Check them all? Then refer to the list of campus board exercises below! I’ve provided modifications for beginner and advanced. If you aren’t sure which you are, start with the beginner exercises and move to advanced if you need more of a challenge.

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Ask Crux Crush

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Maximizing Your Training Time Without A Gym

Dear Crux Crush,

I’m writing to you because I need help.  My husband and I have an upcoming trip to Thailand to celebrate our first wedding anniversary.  We are soooo excited for this trip.  I own a new small business, and to get it off the ground I’ve been working non-stop, 6 days a week.  I live in Puerto Rico, where we don’t have a climbing gym, so I’ve been climbing outdoors in my free time (which is just Sundays) and I know this is not enough time to improve my skills.  I want to know if you can recommend some basic training that I can do at home during the week.  I’m training 2 days a week in my regular boxing classes but I want to do more climbing-specific stuff so I can be prepared to climb more difficult routes with my husband on our trip.  Do you have any advice for me?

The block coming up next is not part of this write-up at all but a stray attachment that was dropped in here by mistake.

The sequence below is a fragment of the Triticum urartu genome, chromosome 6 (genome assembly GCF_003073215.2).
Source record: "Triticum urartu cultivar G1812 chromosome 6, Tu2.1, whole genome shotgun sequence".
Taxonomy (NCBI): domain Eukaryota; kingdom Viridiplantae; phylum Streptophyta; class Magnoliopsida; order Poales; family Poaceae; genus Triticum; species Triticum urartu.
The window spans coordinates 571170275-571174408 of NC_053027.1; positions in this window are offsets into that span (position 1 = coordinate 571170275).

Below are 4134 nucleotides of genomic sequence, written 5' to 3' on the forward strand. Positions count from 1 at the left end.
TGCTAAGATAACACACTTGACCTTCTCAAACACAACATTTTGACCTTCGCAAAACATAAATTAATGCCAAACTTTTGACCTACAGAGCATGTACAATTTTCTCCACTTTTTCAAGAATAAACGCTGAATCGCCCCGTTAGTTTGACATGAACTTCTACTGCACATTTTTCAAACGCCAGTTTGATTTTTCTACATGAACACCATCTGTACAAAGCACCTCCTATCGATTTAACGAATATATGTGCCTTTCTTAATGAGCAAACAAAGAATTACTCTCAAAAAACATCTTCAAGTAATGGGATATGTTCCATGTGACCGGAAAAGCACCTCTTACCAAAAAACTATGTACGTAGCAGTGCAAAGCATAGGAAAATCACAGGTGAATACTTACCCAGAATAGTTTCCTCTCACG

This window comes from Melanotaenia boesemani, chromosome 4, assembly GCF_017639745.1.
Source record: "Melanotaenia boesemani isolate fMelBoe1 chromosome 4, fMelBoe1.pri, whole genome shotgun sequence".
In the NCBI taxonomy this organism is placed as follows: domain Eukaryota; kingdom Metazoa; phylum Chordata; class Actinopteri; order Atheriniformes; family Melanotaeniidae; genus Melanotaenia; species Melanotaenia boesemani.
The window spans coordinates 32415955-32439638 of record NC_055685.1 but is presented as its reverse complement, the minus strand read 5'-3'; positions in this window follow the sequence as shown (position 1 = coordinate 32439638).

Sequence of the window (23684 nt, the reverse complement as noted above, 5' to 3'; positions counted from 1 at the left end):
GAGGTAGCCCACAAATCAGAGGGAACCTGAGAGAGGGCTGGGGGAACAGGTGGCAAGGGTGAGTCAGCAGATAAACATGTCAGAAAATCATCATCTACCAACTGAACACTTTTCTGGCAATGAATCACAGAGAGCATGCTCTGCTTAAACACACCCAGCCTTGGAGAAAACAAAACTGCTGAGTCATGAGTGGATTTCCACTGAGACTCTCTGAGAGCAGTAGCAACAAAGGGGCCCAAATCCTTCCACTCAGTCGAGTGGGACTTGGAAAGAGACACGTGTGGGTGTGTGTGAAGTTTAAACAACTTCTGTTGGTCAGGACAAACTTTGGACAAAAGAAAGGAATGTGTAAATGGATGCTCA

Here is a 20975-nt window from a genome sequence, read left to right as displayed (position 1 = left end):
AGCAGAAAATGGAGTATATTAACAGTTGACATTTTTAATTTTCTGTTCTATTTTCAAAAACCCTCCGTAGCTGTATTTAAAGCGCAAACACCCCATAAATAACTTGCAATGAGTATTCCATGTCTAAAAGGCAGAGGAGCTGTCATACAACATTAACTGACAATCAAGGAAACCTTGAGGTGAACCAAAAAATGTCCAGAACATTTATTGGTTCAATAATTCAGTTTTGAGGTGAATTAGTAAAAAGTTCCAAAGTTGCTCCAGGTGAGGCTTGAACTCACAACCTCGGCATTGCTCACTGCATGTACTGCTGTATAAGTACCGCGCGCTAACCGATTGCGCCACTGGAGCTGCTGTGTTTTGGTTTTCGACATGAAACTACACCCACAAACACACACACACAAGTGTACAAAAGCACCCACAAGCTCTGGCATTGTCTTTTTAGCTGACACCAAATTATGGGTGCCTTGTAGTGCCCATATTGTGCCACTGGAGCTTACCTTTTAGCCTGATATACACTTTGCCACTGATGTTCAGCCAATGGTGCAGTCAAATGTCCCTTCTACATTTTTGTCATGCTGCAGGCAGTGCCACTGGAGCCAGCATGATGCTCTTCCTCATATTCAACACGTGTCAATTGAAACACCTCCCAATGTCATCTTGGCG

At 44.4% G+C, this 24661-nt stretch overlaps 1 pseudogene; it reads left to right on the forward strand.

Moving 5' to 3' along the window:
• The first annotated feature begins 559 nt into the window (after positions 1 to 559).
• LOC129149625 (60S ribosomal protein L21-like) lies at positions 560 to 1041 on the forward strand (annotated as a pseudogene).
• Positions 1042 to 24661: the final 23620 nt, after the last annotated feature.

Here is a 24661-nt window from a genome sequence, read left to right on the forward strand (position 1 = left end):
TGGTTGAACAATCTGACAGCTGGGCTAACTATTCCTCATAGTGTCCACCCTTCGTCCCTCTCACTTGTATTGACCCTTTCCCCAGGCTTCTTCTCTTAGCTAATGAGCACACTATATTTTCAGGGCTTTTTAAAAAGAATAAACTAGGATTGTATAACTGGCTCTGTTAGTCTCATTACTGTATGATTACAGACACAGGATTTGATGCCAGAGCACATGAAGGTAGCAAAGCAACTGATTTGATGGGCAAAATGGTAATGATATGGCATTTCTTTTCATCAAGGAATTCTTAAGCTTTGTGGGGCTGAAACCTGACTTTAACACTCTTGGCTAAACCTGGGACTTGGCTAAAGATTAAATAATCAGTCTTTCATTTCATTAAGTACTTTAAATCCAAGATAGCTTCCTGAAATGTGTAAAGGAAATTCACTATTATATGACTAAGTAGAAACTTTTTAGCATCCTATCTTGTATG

Regards!
Strapped For Time in San Juan

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Newbie Climbing Training: Power

Jackie at Dark Horse Finals showing us what power looks like.

Jackie at Dark Horse Finals showing us what power looks like

When I first started climbing almost two years ago, Jackie Pettitt was my introduction.  A beautiful, bespectacled, tattooed, tiny brick s%$t house.  I walked into the gym for my basic safety course, and I remember her teaching me how to tie in, and being distracted by her impressive biceps, thinking, “Is this what I’m going to look like if I start climbing?”  And, while I don’t look anything like Jackie just yet, I was excited to get the chance to work with her, and get some training tips during the Women’s Climbing Clinics at one of our local gyms, MetroRock.